In Delaware, a joint order of the state department of health and social services and the Delaware Emergency Management Agency issued March 24 outlined the state’s “all hands on deck” approach. It authorized out of state providers of many different stripes with an active license or certification in good standing in any U.S. jurisdiction to provide healthcare services. It authorized the same for those with now inactive, expired or lapsed licenses who were previously in good standing. The order also contained special provisions for nursing students to conduct medical examinations and tests. In addition, it authorized all out of state mental health providers with an active license in good standing to provide both in-person and telemedicine mental health services in the state.
A few state efforts haven’t gone according to plan. In Mississippi, for example, the state Board of Medical Licensure issued a notice March 14 allowing out-of-state physicians to utilize telemedicine when treating patients in the state without the necessity of securing a license to practice medicine there as long as the physician is licensed elsewhere and isn’t under investigation. When the state was overwhelmed with applications from out-of-state providers, the board later revised its guidelines to limit out-of-state physicians to using telehealth to treat residents with whom they’ve already established a doctor-patient relationship and allowing only in-state physicians to use telehealth to treat new patients, mHealthIntelligence reported.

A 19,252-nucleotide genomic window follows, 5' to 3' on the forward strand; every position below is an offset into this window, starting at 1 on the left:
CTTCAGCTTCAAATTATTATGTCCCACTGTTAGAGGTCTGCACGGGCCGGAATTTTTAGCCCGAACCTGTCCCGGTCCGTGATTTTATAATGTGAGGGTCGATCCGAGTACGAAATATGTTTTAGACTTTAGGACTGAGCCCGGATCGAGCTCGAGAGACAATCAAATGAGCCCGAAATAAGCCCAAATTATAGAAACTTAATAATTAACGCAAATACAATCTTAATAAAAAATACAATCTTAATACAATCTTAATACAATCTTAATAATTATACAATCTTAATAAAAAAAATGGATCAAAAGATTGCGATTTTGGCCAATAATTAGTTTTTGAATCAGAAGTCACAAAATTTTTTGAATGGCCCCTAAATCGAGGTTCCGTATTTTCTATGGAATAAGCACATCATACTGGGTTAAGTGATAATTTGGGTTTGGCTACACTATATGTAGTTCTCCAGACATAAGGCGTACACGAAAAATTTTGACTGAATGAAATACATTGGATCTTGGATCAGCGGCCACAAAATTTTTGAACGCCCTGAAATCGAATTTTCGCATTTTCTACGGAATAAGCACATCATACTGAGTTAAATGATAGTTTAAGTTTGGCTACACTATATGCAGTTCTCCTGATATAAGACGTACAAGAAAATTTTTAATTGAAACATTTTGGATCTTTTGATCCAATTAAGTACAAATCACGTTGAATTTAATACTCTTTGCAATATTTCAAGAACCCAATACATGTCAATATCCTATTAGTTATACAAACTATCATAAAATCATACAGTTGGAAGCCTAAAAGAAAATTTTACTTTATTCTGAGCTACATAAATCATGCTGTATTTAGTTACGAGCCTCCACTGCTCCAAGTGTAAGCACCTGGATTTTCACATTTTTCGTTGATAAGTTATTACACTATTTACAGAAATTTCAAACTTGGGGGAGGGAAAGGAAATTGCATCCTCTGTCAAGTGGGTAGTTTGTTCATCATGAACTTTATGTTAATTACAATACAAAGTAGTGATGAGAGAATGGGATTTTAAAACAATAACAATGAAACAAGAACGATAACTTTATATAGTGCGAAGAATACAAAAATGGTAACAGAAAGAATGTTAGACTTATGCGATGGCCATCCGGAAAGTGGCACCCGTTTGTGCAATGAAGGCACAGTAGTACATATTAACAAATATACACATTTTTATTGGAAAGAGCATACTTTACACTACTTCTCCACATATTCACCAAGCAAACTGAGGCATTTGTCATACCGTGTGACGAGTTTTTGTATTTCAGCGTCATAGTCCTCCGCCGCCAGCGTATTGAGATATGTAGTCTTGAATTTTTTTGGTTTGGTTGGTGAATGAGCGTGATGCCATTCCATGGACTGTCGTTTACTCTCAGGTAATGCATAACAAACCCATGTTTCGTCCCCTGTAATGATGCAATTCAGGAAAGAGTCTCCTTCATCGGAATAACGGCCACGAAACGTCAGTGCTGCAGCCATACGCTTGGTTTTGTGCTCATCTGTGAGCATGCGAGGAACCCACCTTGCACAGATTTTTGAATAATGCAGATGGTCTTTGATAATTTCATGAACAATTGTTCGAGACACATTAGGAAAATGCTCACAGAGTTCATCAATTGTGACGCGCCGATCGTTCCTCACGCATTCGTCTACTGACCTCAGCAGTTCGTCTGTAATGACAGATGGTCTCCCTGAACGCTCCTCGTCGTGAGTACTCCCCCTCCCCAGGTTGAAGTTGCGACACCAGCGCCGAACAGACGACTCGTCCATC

Insurance Coverage a Key for Unlocking Telehealth in States
Illinois Gov. J.B. Pritzker’s March 19 executive order required health insurance companies and Medicaid to cover services by in-network providers via telephone or video technology at the same rate as in-person visits.
Some Illinois providers, who suggested they had wanted to provide telehealth services to their patients for a long time, said what had held them back was that insurance companies wouldn’t reimburse for such services. It took the current crisis to make it all possible in the state, The Belleville News-Democrat reported recently.